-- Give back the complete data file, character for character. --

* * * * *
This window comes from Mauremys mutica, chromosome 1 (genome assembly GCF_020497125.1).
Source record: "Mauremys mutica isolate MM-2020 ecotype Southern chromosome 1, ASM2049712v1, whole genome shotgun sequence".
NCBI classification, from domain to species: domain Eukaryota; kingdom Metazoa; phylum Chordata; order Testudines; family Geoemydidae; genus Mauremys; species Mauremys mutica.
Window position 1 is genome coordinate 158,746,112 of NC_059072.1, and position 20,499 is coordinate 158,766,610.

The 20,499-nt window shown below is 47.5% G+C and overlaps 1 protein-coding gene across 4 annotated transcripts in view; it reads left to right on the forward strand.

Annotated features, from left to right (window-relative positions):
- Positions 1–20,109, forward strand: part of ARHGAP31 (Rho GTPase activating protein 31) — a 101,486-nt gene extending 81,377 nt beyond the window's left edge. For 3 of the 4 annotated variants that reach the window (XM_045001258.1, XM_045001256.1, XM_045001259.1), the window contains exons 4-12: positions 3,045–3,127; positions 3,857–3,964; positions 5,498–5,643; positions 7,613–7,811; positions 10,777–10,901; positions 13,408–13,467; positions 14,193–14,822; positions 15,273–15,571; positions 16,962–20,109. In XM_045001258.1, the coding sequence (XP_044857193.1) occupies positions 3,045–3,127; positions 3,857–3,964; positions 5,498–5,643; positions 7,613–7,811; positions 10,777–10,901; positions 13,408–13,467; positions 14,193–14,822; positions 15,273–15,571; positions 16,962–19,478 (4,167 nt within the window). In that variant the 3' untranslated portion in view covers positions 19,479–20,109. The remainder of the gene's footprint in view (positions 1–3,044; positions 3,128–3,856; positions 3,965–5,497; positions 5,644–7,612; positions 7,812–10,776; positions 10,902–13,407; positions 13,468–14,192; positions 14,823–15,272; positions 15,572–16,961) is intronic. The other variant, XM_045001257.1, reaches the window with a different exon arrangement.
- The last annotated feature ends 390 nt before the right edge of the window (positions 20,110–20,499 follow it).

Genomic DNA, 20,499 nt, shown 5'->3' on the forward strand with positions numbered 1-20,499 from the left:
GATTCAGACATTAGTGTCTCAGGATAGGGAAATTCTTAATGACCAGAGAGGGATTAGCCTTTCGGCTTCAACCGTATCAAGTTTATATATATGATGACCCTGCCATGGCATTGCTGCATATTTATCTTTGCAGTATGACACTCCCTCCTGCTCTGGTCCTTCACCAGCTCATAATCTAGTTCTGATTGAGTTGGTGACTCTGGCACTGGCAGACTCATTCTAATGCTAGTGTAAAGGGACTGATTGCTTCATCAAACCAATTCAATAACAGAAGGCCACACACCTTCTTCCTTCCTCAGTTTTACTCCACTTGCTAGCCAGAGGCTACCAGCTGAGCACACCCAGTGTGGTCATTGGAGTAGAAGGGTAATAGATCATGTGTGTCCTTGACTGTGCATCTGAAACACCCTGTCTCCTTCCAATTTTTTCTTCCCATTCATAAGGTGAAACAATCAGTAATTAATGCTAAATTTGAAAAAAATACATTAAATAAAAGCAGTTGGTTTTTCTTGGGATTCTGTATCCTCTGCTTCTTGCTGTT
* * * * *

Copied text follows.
This window comes from Mauremys mutica, chromosome 1 (genome assembly GCF_020497125.1).
Source record: "Mauremys mutica isolate MM-2020 ecotype Southern chromosome 1, ASM2049712v1, whole genome shotgun sequence".
NCBI classification, from domain to species: domain Eukaryota; kingdom Metazoa; phylum Chordata; order Testudines; family Geoemydidae; genus Mauremys; species Mauremys mutica.
Window position 1 is genome coordinate 158,746,112 of NC_059072.1, and position 20,499 is coordinate 158,766,610.

The 20,499-nt window shown below is 47.5% G+C and overlaps 1 protein-coding gene across 4 annotated transcripts in view; it reads left to right on the forward strand.

Annotated features, from left to right (window-relative positions):
- Positions 1–20,109, forward strand: part of ARHGAP31 (Rho GTPase activating protein 31) — a 101,486-nt gene extending 81,377 nt beyond the window's left edge. For 3 of the 4 annotated variants that reach the window (XM_045001258.1, XM_045001256.1, XM_045001259.1), the window contains exons 4-12: positions 3,045–3,127; positions 3,857–3,964; positions 5,498–5,643; positions 7,613–7,811; positions 10,777–10,901; positions 13,408–13,467; positions 14,193–14,822; positions 15,273–15,571; positions 16,962–20,109. In XM_045001258.1, the coding sequence (XP_044857193.1) occupies positions 3,045–3,127; positions 3,857–3,964; positions 5,498–5,643; positions 7,613–7,811; positions 10,777–10,901; positions 13,408–13,467; positions 14,193–14,822; positions 15,273–15,571; positions 16,962–19,478 (4,167 nt within the window). In that variant the 3' untranslated portion in view covers positions 19,479–20,109. The remainder of the gene's footprint in view (positions 1–3,044; positions 3,128–3,856; positions 3,965–5,497; positions 5,644–7,612; positions 7,812–10,776; positions 10,902–13,407; positions 13,468–14,192; positions 14,823–15,272; positions 15,572–16,961) is intronic. The other variant, XM_045001257.1, reaches the window with a different exon arrangement.
- The last annotated feature ends 390 nt before the right edge of the window (positions 20,110–20,499 follow it).

Genomic DNA, 20,499 nt, shown 5'->3' on the forward strand with positions numbered 1-20,499 from the left:
GATTCAGACATTAGTGTCTCAGGATAGGGAAATTCTTAATGACCAGAGAGGGATTAGCCTTTCGGCTTCAACCGTATCAAGTTTATATATATGATGACCCTGCCATGGCATTGCTGCATATTTATCTTTGCAGTATGACACTCCCTCCTGCTCTGGTCCTTCACCAGCTCATAATCTAGTTCTGATTGAGTTGGTGACTCTGGCACTGGCAGACTCATTCTAATGCTAGTGTAAAGGGACTGATTGCTTCATCAAACCAATTCAATAACAGAAGGCCACACACCTTCTTCCTTCCTCAGTTTTACTCCACTTGCTAGCCAGAGGCTACCAGCTGAGCACACCCAGTGTGGTCATTGGAGTAGAAGGGTAATAGATCATGTGTGTCCTTGACTGTGCATCTGAAACACCCTGTCTCCTTCCAATTTTTTCTTCCCATTCATAAGGTGAAACAATCAGTAATTAATGCTAAATTTGAAAAAAATACATTAAATAAAAGCAGTTGGTTTTTCTTGGGATTCTGTATCCTCTGCTTCTTGCTGTT